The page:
Elder self-neglect and abuse associated with increased risk of death

August 04, 2009

Elderly individuals who have a report of self-neglect or abuse submitted to a social service agency have an associated increased risk of death, according to a study in the August 5 issue of JAMA, a theme issue on violence and human rights.

Elder self-neglect and abuse are serious, common and underrecognized public health issues in the U.S., and a 2000 survey from social service agencies suggests that these cases are increasing, according to background information in the article. But the association of either elder self-neglect or abuse with an increased risk of death has been unclear.

XinQi Dong, M.D., of Rush University Medical Center, Chicago, and colleagues investigated the risk of death associated with reported elder self-neglect or abuse in a large and sociodemographically diverse group and across different levels of cognitive and physical function. The study included residents living in three adjacent neighborhoods in Chicago who were participating in the Chicago Healthy and Aging Project (CHAP; a population-based, epidemiological study of residents age 65 years or older). A subset of these participants had suspected elder self-neglect or abuse reported to social services agencies.

The 9,318 CHAP participants had an average age of 73 years. About 40 percent were men, 63 percent were black, and the average education was 12.2 years. The 1,544 cases reported as elder self-neglect and the 113 cases reported as elder abuse tended to be older, female, black, and have a lower income and education. There were 4,306 deaths (46 percent) during the 14 years of follow-up.

In the fully adjusted analysis, reported self-neglect was associated with a significantly increased risk of death within 1 year. The mortality risk for reported and confirmed cases after 1 year was lower, but remained increased (nearly twice the risk). White participants and men had a higher risk of death relative to others.

"This mortality risk is especially alarming during the first year after the report of elder self-neglect. These findings may have direct implications for health care professionals and social services agencies to promote early identification of elder self-neglect and prompt interventions after the discovery of self-neglect," the authors write.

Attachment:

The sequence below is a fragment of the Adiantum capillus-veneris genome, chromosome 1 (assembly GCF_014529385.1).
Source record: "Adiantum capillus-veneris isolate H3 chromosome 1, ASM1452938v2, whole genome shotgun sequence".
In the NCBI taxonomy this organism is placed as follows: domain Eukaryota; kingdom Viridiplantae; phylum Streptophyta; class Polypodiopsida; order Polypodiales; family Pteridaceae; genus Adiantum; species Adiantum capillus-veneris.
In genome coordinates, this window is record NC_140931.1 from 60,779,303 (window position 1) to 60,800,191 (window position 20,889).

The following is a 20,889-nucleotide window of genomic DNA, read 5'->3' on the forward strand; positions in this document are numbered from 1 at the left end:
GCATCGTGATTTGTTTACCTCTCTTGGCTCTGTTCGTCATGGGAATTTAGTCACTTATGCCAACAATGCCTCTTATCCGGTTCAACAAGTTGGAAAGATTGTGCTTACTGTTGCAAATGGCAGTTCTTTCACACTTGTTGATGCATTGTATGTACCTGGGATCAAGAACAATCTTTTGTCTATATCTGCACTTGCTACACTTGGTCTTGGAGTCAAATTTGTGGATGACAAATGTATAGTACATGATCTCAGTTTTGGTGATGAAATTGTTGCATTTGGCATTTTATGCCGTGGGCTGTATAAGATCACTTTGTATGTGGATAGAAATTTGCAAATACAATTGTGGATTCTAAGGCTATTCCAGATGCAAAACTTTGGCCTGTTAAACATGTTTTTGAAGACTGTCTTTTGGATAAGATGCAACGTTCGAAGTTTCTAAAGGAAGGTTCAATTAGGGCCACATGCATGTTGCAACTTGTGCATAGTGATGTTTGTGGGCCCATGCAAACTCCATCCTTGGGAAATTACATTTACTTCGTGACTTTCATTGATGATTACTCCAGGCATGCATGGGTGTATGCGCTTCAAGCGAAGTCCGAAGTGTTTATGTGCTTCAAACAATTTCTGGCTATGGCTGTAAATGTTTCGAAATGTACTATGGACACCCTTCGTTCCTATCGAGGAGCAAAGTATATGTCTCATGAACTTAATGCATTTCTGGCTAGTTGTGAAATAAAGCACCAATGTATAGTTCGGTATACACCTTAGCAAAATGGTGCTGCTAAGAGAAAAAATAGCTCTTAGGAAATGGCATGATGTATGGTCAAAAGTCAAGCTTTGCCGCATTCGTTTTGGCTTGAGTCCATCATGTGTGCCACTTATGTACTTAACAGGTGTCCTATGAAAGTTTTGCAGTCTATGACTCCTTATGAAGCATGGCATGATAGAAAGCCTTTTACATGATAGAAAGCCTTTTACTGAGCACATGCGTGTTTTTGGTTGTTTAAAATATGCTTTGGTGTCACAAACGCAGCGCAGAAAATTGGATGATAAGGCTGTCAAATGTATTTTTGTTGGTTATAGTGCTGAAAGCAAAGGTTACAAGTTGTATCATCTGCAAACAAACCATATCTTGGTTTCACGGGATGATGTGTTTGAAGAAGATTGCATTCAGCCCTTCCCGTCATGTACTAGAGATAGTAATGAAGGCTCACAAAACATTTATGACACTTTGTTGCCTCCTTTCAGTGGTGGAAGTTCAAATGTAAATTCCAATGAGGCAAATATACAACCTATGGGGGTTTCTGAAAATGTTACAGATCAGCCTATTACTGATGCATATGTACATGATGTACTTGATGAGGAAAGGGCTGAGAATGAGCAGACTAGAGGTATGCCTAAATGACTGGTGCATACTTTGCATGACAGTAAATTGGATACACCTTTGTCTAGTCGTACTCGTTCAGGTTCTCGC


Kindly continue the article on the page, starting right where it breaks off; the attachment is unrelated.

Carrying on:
Analysis also indicated that reported elder abuse was significantly associated with increased risk of overall mortality (about 40 percent). Confirmed elder abuse was associated with about a two times higher risk of death.

Increased mortality risks associated with either elder self-neglect or abuse were not restricted to those with the lowest levels of cognitive or physical function.

"... this study is the first, to our knowledge, to demonstrate increased mortality risk for reported and confirmed elder self-neglect across different levels of cognitive and physical function, challenging a belief that self-neglect and the potential for adverse health outcomes are confined to those with the most impaired cognitive and physical function. Rather, our findings suggest that even among those individuals with milder levels of cognitive and physical functional impairment, elder self-neglect is associated with substantially increased risk of death."

"These results may be useful not only in informing future research efforts into elder self-neglect and abuse, but also to inform relevant clinical, social, and policy guidelines developed to treat and prevent elder self-neglect and abuse on a national level," the researchers conclude.

(JAMA. 2009;302[5]:517-526. Available pre-embargo to the media at www.jamamedia.org)

Editor's Note: Please see the article for additional information, including other authors, author contributions and affiliations, financial disclosures, funding and support, etc.




Editorial: Elder Self-neglect - Medical Emergency or Marker of Extreme Vulnerability?

Thomas M. Gill, M.D., of Yale University School of Medicine, New Haven, Conn., writes in an accompanying editorial that elder self-neglect poses significant challenges to the health care system and social service agencies.

"The number of cases of reported self-neglect has been increasing and will likely continue to increase with the graying of the baby boom generation," Dr. Gill writes. "Assuming that the mortality related to elder self-neglect and abuse is causal, it could be interpreted as a failure of society and the health care system to adequately protect the most vulnerable older adults. To better address the complex needs of this burgeoning population, a stronger work force well prepared to care for older adults will be needed, as highlighted in a recent Institute of Medicine report. While awaiting evidence-based answers to the myriad unanswered questions regarding the epidemiology and management of elder self-neglect and abuse, health care professionals caring for older adults should act to renew the social contract with older individuals in the United States by supporting and expanding model programs for these potentially devastating disorders."

(JAMA. 2009;302[5]:570-571. Available pre-embargo to the media at www.jamamedia.org)

Editor's Note: Please see the article for additional information, including financial disclosures, funding and support, etc.
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